Wait, wha-a-a-t? There’s already a military museum in Alaska?



Gov. Bill Walker signed an administrative order on Saturday to create a task force to study the creation of a military museum in Alaska. Must Read Alaska reported on it on Sunday.

But no sooner was the ink dry on the internet, when readers informed us that there is already a military museum, and there has been one for many years. Our bad.

The Alaska Veterans Museum is located at 333 W. 4th Avenue in downtown Anchorage. The modest storefront museum, run by volunteers and supported by donations, was a project of Veterans of Foreign Wars members who started laying the groundwork for it in 2001 to honor the rich military history in Alaska. It took them years to launch it fully, and they partner with several groups to put on events and displays around town.

Walker didn’t mention or pay tribute to the little museum during the signing of his administrative order to establish the task force that will recommend a large, world-class museum. It’s almost like he didn’t know about it.

[Read: Is this a military ‘me too’ costume for Walker?]



Gov. Bill Walker signs an administrative order to create a task force that will recommend establishment of a military museum.


The Alaska Veterans Museum “is focused on honoring our nation’s veterans and insuring that because of the sacrifices they made to defend America’s freedom, ‘They Shall Not Be Forgotten.’ ”

“There was no place to hear the stories of Servicemen and Servicewomen, or learn of the military’s contributions to the growth of Alaska, or how Alaskans defended the United States.  The idea for Alaska Veterans Museum was born,” according to the group’s web site.

Early founders began gathering historical artifacts; weapons, uniforms, photos, posters, models, dioramas, and oral histories.

The Alaska Veterans Museum will mark the 75th anniversary of the Battle of Attu on May 17-19.

AVM became a 501 (c) (3) non-profit corporation in 2002 and started enlisting community support. By 2008, the group had its first public exhibit in the Anchorage Museum: “Castner’s Cutthroats: Forgotten Heroes,” launched with a panel discussion that included the last three living Alaska Scouts, Lt Earl Acuff, Sgt Ed Walker, T5 (Corporal) Billy Buck, and author Jim Rearden.  The group paid tribute to T5 (Corporal) Buck Delkettie who died just before the exhibit was open.

“Oral Histories from these fine men still play at the museum today.  Nineteen months after our debut, our exhibit was finally taken down.  When it was taken down, the Anchorage Museum’s Historian Marilyn Knapp said it was the most popular local exhibit the museum had ever had,” according to the web site.

Other exhibits followed:  The Aleutian Tigers, (11th Fighter Squadron), displayed at the Alaska Aviation Museum, and work done assisting the 11thAir Force Warbirds exhibit and the USS Grunion exhibit, also at the Aviation Museum.

At the Native Heritage Center, the group had an exhibit on the Alaska Territorial Guard (ATG) and Major Marvin “Muktuk” Marston, with many of his items on loan, entrusted to us by the Anchorage Museum.

“We also had displays on the Aleutian Campaign: A Forgotten War at the Chugiak-Eagle River Library and at the Loussac Library.”

On April 17, 2011, the group opened a museum on 4th Ave. and has welcomed thousands of visitors. Must Read Alaska was unable to reach the museum’s director, Michael Haller, who has a day job with the federal government.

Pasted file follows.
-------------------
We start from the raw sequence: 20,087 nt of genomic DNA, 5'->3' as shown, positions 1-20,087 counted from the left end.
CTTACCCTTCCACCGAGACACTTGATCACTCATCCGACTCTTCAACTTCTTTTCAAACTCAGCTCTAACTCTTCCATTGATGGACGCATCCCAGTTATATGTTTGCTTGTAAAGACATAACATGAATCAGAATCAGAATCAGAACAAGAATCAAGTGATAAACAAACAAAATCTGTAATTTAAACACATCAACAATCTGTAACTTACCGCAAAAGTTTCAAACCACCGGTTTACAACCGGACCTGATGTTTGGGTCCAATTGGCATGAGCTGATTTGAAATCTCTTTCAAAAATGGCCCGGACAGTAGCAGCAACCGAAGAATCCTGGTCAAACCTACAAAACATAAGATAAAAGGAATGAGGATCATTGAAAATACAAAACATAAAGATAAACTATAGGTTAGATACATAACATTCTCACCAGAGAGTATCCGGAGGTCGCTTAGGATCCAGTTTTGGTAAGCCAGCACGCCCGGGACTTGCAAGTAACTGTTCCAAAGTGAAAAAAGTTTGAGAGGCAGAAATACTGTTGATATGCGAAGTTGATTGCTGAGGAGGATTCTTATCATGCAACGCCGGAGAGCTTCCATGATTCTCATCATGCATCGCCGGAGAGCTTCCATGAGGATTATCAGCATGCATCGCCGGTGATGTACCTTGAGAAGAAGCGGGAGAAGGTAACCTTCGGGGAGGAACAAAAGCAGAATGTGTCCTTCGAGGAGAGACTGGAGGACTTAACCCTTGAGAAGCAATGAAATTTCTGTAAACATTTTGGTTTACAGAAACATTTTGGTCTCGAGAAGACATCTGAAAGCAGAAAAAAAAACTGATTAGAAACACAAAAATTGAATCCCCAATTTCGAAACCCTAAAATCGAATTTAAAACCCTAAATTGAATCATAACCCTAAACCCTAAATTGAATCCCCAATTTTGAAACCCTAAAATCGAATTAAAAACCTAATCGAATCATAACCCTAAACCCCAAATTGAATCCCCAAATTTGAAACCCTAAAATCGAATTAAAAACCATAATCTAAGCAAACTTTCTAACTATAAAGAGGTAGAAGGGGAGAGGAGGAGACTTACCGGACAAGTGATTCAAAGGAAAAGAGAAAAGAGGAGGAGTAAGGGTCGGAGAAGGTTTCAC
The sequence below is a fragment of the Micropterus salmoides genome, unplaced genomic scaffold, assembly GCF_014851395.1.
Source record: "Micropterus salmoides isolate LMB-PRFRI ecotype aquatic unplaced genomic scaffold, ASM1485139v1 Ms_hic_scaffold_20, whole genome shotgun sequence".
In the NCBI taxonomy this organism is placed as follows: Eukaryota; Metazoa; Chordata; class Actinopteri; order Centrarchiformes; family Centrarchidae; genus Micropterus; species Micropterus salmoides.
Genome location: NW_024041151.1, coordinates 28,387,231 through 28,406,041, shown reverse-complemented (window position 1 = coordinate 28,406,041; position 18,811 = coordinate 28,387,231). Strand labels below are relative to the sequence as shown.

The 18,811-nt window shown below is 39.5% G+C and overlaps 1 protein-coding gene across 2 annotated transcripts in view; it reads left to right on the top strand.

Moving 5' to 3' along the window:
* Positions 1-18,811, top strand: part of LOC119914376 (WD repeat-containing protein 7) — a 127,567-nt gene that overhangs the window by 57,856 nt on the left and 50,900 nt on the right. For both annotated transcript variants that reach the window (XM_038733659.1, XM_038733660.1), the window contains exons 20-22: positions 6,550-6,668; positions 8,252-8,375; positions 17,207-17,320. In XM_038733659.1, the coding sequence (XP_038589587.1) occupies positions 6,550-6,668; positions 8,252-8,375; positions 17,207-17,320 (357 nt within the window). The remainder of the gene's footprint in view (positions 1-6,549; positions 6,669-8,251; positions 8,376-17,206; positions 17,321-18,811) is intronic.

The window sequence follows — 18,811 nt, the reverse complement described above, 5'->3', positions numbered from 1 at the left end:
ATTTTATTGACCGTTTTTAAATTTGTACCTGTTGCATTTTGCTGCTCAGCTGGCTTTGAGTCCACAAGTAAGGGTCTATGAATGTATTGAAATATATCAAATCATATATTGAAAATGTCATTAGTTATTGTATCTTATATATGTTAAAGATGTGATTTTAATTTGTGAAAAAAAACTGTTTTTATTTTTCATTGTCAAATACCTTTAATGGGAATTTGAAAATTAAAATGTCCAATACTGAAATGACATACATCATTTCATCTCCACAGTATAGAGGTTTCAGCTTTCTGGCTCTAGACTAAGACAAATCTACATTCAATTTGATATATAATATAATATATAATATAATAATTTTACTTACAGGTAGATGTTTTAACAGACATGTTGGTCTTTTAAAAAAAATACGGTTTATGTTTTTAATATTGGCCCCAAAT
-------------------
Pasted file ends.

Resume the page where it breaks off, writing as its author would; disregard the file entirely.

We’ll update this story when it becomes clear how the proposed museum will incorporate, displace, or replace the existing Alaska Veterans Museum, which is run on a shoestring.

Is this a military ‘me too’ costume?



  1. There is also a great museum in Whittier that focuses on Military history in AK. There exhibits are small but very thorough.

  2. My dad, Frank Nyman, was interviewed on tape about his WW2 experiences for the AVM.
    Nothing remarkable but a few good anecdotes.
    My dad was always the one they sent with the dozer to help the black regiments clear out the roads. The blacks liked him. Dad said he had learned to appreciate other races because of the field pickers he had met in his youth which were mostly black and Mexican.
    His other claim to fame was he was the first grunt to figure out that the Army shipping crates made great camps. As soon as the officers saw he had better quarters than them, they took them over.

  3. The Governor is back at it picking the WINNERS & LOSERS that’s not his job! All are Military Vets just plainly deserve recognition & praise..May God bless them and all of America they Stand for to Protect our Country & our Freedoms on the Land, Sea and Sky’s!!!

  4. Alaska Veterans Museum began in Eagle River in 1he early 90s as a Memorial suggested by Forest and Cathy Brooks, who had started similar facilities in Washington State. It really took off in 2000 when Col. Suellen Wright Novak (USASF Ret.) became president and established it in its Anchorage location. She moved from Alaska last year. Maj. Michael Haller (USAF Ret.) is current president. Their work has been valuable in recognizing Alaska’s military importance and its prominence in the history of our state ever since Oct. 27, 1867, when Gen. Jefferson Davis assumed the transfer of Russian America from the Czar. If the Governor would like to expand on that work and provide more space and money, that would be great–so long as veterans remain in control.

  5. Alaska Military History Museum? Why is that different then Alaska Veterans Museum that we already have? I don’t understand and would like to know who is behind this.
    I was at the dedication of the Alaska Veterans Museum on 4th ave, What a great place to see and read about our military and civil history especially WWII.
    I see a conflict brewing here and I don’t like it.

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